|Thursday, November 8, 2018 - 1:00pm to 3:30pm||Burnaby, SFU's Big Data Hub (Applied Science Building - Flexible Meeting Room ASB 10908)|
Towards equal, accessible, and just scholarship: Make your work discoverable through ethical publishing
Making work publicly available and discoverable through open access publishing is the best way to ensure that publicly-funded work can benefit the wider community. The lack of access to scholarship due to paywalls impacts researchers, policy makers, activists, non-profit workers, and many others globally. This workshop will examine the sometimes complex world of open access publishing, including "gold" open access (through open access journals), "green" open access (self-archiving), hybrid journals, article processing fees, concerns about journal quality, and more. It will include insight into publishing venues for assuring your research has the best possible visibility, accessibility, and impact.
A few questions this session will help to answer:
- What are the options for making work open access at SFU?
- How is SFU leading sustainable publishing initiatives through the Public Knowledge Project (PKP)?
- How can you track the impact and reach of work deposited in Summit?
- How can you assess potential publishing venues?
- What rights can you retain to your published research?
- What are predatory publishers and how can you avoid them?
|Thursday, November 8, 2018 - 4:00pm to 5:00pm||Burnaby, SFU's Big Data Hub (Applied Science Building - Flexible Meeting Room ASB 10908)|
President's Dream Colloquium on Making Knowledge Public: Dr. Hebe Vessuri on Global Participation in Knowledge Production
Hebe Vessuri is a social anthropologist whose contributions to the social studies of science and technology have been continuous and growing for decades. She has authored 33 books and hundreds of articles, book chapters and governmental reports in English, Spanish, French and Portuguese on the dynamics of science beyond the Western core nations. Her analysis of the role of science in different social contexts appeals strongly to central issues of contemporary public policy. A pioneer of the anthropology of science with extensive experience of fieldwork in several Latin American countries, she has shown how the ethnographic studies of science can inform as much social theory as public policies. In 2006 she received in Caracas the National Prize for Science of Venezuela, in 2014 in Buenos Aires the Oscar Varsavsky Prize to the scientific trajectory in the field of Science, Technology and Society Studies granted by the Latin American Society for the Social Study of Science (ESOCITE), and in 2017 in Boston the John Desmond Bernal Prize to the Distinguished Contribution in the field of the social studies of science and technology of the Society for the Social Study of Science (4S), as well as Honourable Distinction to Scientific Merit in its first edition -2017- by the Senate of the Argentine Republic in Buenos Aires. She is currently an emeritus researcher of the Venezuelan Institute of Scientific Research (IVIC), Visiting Professor of CIGA-UNAM Mexico, and is related to IPCSH-CENPAT/CONICET in Argentina.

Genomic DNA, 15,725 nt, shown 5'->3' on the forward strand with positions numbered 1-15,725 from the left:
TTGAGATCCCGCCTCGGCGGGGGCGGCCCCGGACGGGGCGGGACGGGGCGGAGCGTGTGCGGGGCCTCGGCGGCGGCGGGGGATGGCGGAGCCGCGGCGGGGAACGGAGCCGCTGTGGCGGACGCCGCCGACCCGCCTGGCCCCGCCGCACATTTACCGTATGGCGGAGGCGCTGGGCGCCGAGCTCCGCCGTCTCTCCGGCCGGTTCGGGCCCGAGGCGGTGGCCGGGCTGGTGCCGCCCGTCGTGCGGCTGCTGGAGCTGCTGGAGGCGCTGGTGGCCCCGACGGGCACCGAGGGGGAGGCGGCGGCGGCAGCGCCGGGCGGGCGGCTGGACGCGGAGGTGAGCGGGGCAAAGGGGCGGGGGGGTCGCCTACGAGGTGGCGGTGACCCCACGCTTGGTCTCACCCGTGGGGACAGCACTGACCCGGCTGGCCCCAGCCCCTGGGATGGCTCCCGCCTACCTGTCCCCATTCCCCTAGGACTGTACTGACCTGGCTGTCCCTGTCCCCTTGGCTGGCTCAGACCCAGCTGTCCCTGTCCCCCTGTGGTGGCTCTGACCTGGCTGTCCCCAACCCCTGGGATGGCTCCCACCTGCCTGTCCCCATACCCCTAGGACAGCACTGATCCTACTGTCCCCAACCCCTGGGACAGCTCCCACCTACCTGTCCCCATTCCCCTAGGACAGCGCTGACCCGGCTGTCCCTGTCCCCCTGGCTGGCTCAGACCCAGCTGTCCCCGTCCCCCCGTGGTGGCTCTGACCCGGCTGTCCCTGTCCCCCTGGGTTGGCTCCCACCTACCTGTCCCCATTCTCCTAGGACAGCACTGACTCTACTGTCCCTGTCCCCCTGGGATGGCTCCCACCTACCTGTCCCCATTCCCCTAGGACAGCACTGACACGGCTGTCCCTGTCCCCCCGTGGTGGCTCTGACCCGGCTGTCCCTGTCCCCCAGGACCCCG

|Thursday, November 8, 2018 - 5:30pm to 8:30pm||Burnaby, SFU's Big Data Hub (Applied Science Building - Presentation Studio ASB 10900)|
This workshop series is free to attend, but registration is encouraged. Please register for each workshop individually using the links above.